In these states ##\langle e' |z| e' \rangle## will be negative and ##\langle g' |z| g' \rangle## will be positive. In other words, in these states ##\langle e'|P|e' \rangle## and ##\langle g'|P|g' \rangle## will be nonzero (polarized) and have opposite signs. If furthermore the field is non-uniform, ##\partial_xE## will be nonzero and there will be force exerted onto the polarized molecules, which is equation (5.30), whose direction depends on the signs of ##\langle P \rangle##.

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kq6up
You can also look at this like this: The parity eigenstates have a vanishing dipole moment, but, due to their near degeneracy, a very high polarisability. If you do perturbation theory with the electric field as a perturbation, you will find that the lower state is strongly paramagnetic, while the upper state shows a strong diamagnetic behaviour.
What I also want to remark: The splitting is only observable when the nuclear spins form a chiral configuration, so that the original ammonia molecule and it's inverted mirror image become distinguishable.
You can find lots of interesting (but somewhat highbrow) stuff on the ammonia maser in the book by Bunker and Jensen, Molecular Symmetry and Spectroscopy.

kq6up
Thanks guys, both of those responses helps. Was also talking to my professor, and he also made an argument using the expectation value for z.

The book reference was also useful, as I can reference something with this extra info.

Thanks,
Chris KQ6UP

I followed all of your argument save this bit:

Now, put numbers for matrix in equation (5.26), e.g. ¯E=4E¯=4\bar{E} = 4, qEs=3qEs=3qEs = 3, and A=1A=1A=1. The new eigenstates for this matrix will be
|e′⟩=−6.2|−⟩+|+⟩|g′⟩=0.16|−⟩+|+⟩​
|e′⟩=−6.2|−⟩+|+⟩|g′⟩=0.16|−⟩+|+⟩ |e'\rangle = -6.2|-\rangle + |+\rangle \\ |g'\rangle = 0.16|-\rangle + |+\rangle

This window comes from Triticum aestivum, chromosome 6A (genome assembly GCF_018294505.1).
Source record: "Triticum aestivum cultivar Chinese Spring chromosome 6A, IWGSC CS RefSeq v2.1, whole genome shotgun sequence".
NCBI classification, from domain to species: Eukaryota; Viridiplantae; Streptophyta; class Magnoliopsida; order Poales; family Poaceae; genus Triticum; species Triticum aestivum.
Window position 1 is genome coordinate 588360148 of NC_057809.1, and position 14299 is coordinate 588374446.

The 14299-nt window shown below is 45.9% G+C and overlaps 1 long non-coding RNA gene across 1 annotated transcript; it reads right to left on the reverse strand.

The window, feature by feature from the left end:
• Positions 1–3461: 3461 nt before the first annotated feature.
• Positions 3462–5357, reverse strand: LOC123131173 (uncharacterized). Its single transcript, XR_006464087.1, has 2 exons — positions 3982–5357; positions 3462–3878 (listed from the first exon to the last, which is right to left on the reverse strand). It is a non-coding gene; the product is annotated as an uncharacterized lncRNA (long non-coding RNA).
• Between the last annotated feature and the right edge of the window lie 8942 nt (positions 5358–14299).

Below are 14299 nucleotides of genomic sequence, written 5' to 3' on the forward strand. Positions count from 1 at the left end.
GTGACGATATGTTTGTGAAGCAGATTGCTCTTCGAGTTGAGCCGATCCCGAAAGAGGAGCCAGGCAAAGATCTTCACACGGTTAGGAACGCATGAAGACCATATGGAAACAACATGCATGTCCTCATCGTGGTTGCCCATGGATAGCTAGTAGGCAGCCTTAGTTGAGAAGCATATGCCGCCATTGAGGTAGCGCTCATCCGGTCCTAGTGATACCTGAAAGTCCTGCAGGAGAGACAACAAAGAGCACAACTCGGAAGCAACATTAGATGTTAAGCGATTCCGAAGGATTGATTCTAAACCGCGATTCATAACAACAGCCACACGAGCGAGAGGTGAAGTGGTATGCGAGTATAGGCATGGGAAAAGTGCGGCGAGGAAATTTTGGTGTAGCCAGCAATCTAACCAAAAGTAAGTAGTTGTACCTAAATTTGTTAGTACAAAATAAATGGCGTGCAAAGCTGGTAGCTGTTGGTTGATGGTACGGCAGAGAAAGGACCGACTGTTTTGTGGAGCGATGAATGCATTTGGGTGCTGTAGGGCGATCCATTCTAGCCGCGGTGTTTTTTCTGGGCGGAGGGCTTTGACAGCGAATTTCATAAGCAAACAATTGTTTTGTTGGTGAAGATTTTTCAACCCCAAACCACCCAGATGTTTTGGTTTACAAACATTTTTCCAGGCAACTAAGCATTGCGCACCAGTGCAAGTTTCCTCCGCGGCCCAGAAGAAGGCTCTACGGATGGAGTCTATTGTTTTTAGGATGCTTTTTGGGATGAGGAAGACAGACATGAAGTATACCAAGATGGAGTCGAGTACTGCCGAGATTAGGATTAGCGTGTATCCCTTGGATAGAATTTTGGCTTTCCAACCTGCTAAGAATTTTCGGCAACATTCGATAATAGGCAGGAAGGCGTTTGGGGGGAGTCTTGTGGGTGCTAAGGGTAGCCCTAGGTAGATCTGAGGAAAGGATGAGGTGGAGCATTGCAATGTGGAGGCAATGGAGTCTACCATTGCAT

Are the coefficients in front of the ##\lvert ->## kets only affecting that ket, or should there be parenthesis covering the whole quantity ##(\lvert -> +\lvert +>)##? Also, Please show how you got the new coefficients from your example above. I am thinking those are new coefficients for the eigenvectors like the ##a_i##'s in:
$$\psi=\sum _{ i }^{ N }{ a_i \phi_i }$$
Studying Ammonia is the first time I have used the matrix form of the Schrödinger's equation, so I am a bit of a novice here.

Thanks,
Chris KQ6UP

Are the coefficients in front of the ∣−>∣−>\lvert -> kets only affecting that ket, or should there be parenthesis covering the whole quantity (∣−>+∣+>)(∣−>+∣+>)(\lvert -> +\lvert +>)?
No, it's just the coefficient of one ket.
Also, Please show how you got the new coefficients from your example above.
By solving matrix (5.26) using the numbers I wrote there. Ok, first before there was any E field, the Hamiltonian of your ammonina molecule is given by matrix (5.24). Try to give any number you wish to this matrix, no matter what number you give this matrix will always have eigenvectors of the form
$$|e\rangle = -c|-\rangle + c|+\rangle \\ |g\rangle = c|-\rangle + c|+\rangle$$
The above form implies that the electrons in the ammonia in the states ##|e\rangle## and ##|g\rangle## can be found above and below the hydrogen plane with the same probability, therefore the expectation value of ##z## is zero.

Now if you give E field, the Hamiltonian of your ammonia, in the first order of perturbation, will be given by matrix (5.26). Put any number you like, e.g. like what I suggested before. Then the eigenvectors of this new matrix will be
$$|e'\rangle = -6.2|-\rangle + |+\rangle \\ |g'\rangle = 0.16|-\rangle + |+\rangle$$
For the calculation, see e.g. this calculator. When the ammonia is in ##|e'\rangle## state, its electron will be more often below the hydrogen plane because the absolute value of the coefficient of the state ##|-\rangle## is bigger than ##|+\rangle##. Consquenctly, ##\langle z \rangle < 0## and ##\langle P \rangle = |\langle P \rangle|\hat{z}##. In ##|g'\rangle ## state, you more likely find the electron in the upper part of the hydrogen plane, and thus ##\langle z \rangle > 0## and ##\langle P \rangle = -|\langle P \rangle|\hat{z}##.

kq6up
Thank you for helping me with this. It looks good. I am working on a powerpoint presentation on for the paper right now, and I will be digging into this again in a day or so.

Regards,
KQ6UP